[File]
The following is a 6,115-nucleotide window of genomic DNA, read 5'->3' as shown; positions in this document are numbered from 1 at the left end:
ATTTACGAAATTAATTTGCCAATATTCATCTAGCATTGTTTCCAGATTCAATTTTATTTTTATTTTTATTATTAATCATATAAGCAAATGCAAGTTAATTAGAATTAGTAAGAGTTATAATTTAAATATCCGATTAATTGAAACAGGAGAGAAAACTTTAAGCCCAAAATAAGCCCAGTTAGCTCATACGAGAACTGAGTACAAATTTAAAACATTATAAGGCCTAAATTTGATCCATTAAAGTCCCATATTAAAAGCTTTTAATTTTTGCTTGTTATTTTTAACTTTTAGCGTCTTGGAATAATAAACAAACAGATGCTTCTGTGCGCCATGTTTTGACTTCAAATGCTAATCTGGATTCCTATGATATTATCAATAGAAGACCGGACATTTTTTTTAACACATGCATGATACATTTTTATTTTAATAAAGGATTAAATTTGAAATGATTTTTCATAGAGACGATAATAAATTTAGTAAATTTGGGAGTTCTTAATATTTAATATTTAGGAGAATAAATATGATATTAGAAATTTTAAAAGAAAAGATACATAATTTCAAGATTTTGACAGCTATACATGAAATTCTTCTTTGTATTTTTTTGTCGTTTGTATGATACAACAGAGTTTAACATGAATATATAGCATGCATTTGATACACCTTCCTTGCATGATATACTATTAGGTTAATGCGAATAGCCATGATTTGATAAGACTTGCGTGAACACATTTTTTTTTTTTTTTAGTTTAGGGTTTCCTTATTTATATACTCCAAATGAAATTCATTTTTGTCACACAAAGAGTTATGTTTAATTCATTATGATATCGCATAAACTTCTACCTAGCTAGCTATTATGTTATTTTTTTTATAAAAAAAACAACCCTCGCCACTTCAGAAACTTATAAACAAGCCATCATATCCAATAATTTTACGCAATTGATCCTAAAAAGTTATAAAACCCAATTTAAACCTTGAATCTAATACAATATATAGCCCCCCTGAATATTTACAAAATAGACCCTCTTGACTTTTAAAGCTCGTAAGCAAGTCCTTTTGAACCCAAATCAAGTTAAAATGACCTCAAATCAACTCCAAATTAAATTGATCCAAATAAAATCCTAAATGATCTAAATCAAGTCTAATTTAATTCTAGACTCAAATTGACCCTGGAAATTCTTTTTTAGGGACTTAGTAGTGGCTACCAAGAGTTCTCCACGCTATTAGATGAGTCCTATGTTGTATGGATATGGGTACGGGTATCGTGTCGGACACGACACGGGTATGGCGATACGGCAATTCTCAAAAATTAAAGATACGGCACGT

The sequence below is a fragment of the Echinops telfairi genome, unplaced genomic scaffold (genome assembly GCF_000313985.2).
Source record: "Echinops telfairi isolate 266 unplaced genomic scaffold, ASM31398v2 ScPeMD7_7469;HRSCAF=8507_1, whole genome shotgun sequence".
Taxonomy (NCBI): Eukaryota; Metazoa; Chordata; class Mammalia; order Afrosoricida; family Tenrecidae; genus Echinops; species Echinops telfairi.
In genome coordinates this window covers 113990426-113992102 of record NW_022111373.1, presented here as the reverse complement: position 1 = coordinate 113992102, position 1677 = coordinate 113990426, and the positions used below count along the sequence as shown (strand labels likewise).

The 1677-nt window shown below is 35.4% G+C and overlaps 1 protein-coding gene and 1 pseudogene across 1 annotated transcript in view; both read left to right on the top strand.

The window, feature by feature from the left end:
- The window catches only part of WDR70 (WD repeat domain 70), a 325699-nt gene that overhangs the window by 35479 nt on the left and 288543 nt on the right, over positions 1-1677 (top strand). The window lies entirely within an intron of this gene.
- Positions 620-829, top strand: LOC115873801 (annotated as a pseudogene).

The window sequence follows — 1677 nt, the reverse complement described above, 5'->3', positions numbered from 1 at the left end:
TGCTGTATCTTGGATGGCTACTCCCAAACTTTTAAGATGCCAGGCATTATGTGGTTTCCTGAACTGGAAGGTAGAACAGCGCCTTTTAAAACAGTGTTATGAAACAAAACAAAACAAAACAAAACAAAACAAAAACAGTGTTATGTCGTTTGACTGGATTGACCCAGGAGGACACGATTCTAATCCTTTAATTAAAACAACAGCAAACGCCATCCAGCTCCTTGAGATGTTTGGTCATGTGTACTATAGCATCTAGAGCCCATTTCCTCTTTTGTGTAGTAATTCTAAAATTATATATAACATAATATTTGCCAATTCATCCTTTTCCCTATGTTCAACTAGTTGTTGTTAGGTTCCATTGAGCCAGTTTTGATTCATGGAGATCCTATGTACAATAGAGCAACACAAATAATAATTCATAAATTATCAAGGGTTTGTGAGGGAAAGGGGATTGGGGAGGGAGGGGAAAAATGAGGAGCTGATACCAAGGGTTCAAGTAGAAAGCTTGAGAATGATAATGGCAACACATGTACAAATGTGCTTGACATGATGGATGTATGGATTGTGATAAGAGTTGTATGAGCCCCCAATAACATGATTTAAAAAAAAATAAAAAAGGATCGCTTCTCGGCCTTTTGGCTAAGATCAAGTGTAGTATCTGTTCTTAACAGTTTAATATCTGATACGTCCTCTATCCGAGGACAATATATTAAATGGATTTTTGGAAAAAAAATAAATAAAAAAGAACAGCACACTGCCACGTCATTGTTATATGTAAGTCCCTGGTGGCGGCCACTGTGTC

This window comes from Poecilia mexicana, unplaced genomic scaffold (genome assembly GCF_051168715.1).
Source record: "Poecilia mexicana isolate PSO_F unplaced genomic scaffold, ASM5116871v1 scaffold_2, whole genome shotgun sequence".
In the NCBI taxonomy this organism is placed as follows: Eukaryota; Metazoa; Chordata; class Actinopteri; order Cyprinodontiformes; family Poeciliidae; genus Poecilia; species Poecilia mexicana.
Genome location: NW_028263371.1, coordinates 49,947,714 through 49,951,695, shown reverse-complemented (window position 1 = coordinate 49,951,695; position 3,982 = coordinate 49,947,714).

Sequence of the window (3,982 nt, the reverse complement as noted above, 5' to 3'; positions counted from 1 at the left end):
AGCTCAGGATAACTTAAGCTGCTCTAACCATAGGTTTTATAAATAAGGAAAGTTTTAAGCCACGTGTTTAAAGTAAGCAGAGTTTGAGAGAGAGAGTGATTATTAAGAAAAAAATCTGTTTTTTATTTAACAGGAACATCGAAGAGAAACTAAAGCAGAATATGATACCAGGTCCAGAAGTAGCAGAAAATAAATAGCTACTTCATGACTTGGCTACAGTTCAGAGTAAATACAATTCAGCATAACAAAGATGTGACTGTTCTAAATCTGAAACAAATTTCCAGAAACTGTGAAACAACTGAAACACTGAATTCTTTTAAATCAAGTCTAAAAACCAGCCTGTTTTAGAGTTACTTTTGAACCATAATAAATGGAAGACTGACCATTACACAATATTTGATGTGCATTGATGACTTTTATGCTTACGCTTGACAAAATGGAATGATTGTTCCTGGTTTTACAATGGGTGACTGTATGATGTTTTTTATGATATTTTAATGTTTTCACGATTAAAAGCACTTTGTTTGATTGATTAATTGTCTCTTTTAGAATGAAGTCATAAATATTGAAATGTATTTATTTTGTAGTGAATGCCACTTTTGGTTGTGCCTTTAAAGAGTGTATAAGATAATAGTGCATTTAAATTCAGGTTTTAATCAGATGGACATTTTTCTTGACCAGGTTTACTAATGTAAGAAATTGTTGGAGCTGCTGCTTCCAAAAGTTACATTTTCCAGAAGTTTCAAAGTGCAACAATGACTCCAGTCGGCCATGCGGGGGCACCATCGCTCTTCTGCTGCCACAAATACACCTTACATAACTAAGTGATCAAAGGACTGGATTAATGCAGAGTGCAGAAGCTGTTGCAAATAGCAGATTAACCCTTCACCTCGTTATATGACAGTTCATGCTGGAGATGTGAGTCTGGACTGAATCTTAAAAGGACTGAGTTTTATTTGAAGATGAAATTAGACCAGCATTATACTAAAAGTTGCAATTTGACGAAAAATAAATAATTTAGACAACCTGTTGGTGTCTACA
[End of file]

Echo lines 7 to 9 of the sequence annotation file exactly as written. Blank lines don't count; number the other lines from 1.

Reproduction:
The 1677-nt window shown below is 35.4% G+C and overlaps 1 protein-coding gene and 1 pseudogene across 1 annotated transcript in view; both read left to right on the top strand.

The window, feature by feature from the left end:
- The window catches only part of WDR70 (WD repeat domain 70), a 325699-nt gene that overhangs the window by 35479 nt on the left and 288543 nt on the right, over positions 1-1677 (top strand). The window lies entirely within an intron of this gene.